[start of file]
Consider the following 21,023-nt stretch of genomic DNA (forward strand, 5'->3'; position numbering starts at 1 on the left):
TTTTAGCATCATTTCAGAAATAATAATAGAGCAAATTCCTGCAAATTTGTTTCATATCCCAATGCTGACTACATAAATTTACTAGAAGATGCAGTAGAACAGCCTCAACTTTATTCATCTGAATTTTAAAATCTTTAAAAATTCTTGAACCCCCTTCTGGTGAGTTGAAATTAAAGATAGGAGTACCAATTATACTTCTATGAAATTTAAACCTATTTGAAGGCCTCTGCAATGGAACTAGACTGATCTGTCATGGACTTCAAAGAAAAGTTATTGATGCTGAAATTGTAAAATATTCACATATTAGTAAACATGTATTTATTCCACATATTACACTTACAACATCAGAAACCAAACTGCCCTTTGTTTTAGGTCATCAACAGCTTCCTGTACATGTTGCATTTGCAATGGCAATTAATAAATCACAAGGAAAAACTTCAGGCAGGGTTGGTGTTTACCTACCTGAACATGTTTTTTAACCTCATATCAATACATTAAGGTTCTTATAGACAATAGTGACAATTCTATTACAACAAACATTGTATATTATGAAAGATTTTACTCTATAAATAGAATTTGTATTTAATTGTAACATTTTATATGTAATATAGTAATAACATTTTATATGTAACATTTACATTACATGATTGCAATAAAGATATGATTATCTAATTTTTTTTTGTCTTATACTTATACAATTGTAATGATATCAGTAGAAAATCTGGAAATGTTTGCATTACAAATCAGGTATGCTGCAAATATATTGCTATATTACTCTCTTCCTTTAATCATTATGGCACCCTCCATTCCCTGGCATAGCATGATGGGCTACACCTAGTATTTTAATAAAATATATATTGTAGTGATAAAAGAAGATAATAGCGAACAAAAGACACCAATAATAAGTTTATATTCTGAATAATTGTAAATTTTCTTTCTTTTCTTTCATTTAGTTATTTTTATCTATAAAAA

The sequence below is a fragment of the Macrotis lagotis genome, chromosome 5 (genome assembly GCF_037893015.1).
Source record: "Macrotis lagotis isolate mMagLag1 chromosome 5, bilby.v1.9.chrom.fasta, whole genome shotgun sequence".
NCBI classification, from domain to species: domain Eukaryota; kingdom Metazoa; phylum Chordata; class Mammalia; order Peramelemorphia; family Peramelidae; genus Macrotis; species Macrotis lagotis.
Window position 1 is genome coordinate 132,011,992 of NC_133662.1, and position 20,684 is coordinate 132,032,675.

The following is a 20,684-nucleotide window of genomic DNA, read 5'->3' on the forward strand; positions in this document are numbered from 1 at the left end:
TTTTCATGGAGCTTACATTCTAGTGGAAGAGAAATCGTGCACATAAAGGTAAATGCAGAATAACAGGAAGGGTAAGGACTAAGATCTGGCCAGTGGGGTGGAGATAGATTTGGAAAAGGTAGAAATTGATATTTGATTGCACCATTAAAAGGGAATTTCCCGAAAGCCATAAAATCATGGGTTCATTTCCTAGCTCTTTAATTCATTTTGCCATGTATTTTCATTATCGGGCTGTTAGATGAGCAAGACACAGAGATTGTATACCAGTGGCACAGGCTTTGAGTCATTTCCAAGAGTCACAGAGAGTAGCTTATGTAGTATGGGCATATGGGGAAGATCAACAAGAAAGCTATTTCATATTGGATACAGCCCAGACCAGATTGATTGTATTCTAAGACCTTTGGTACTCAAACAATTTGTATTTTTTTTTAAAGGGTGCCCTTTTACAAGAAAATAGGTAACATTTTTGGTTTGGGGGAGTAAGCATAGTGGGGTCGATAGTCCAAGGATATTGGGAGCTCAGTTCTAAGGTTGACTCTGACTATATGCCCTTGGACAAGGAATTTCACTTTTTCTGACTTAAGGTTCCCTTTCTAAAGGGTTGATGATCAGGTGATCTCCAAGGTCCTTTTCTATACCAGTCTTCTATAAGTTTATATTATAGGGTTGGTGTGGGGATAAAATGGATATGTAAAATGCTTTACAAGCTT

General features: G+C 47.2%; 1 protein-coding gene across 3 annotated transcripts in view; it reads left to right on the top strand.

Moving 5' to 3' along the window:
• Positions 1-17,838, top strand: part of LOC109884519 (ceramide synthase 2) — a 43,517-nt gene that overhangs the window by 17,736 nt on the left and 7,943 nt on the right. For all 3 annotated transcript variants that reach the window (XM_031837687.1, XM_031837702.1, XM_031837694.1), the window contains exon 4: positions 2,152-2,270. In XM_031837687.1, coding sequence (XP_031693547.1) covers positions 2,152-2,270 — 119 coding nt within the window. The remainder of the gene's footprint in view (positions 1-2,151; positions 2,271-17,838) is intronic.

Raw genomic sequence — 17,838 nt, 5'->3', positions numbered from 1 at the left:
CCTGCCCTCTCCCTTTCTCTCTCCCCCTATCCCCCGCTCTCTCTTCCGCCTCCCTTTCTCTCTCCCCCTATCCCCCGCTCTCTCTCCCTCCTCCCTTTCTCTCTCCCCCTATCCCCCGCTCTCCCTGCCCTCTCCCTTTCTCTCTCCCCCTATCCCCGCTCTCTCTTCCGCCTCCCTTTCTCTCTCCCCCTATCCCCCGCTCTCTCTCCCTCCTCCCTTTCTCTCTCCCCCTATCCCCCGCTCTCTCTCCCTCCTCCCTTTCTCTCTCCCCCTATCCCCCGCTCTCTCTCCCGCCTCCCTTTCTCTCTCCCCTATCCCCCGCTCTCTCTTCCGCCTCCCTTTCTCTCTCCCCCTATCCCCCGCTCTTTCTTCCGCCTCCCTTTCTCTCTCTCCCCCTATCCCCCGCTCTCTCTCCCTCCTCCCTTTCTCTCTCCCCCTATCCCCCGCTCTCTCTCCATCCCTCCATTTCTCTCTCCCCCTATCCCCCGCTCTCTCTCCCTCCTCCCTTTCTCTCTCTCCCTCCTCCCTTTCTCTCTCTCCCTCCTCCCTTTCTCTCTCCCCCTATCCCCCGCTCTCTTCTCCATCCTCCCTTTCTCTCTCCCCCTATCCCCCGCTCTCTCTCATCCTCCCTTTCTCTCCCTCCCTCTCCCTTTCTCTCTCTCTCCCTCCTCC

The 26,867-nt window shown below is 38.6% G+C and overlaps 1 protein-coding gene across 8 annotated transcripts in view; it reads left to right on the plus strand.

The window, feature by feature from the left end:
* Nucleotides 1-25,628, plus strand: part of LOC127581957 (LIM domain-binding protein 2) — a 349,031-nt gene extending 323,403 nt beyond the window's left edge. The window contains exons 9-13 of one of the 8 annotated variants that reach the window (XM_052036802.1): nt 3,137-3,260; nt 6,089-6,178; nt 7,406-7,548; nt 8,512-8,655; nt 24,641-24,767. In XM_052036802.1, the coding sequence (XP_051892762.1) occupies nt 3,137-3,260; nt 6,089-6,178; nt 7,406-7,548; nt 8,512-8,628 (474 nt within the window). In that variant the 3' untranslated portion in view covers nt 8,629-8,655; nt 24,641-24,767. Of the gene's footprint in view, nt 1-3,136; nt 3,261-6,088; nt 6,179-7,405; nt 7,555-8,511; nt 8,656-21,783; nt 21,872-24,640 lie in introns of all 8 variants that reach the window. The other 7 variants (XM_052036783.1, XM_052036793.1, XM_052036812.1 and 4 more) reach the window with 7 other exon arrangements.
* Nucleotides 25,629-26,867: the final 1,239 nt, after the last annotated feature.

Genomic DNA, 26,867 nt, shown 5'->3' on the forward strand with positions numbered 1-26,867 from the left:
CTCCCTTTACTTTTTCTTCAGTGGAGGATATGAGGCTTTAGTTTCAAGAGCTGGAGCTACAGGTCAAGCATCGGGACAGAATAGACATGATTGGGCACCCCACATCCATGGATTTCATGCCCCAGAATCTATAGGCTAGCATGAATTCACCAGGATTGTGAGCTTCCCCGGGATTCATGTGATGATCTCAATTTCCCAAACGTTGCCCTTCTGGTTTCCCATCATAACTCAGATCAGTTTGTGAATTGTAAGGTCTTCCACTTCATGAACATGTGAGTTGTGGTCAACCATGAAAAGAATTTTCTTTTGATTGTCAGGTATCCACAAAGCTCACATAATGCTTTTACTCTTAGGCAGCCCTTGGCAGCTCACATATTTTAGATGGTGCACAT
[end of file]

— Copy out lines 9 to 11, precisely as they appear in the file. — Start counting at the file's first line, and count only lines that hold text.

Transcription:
General features: G+C 47.2%; 1 protein-coding gene across 3 annotated transcripts in view; it reads left to right on the top strand.

Moving 5' to 3' along the window:
• Positions 1-17,838, top strand: part of LOC109884519 (ceramide synthase 2) — a 43,517-nt gene that overhangs the window by 17,736 nt on the left and 7,943 nt on the right. For all 3 annotated transcript variants that reach the window (XM_031837687.1, XM_031837702.1, XM_031837694.1), the window contains exon 4: positions 2,152-2,270. In XM_031837687.1, coding sequence (XP_031693547.1) covers positions 2,152-2,270 — 119 coding nt within the window. The remainder of the gene's footprint in view (positions 1-2,151; positions 2,271-17,838) is intronic.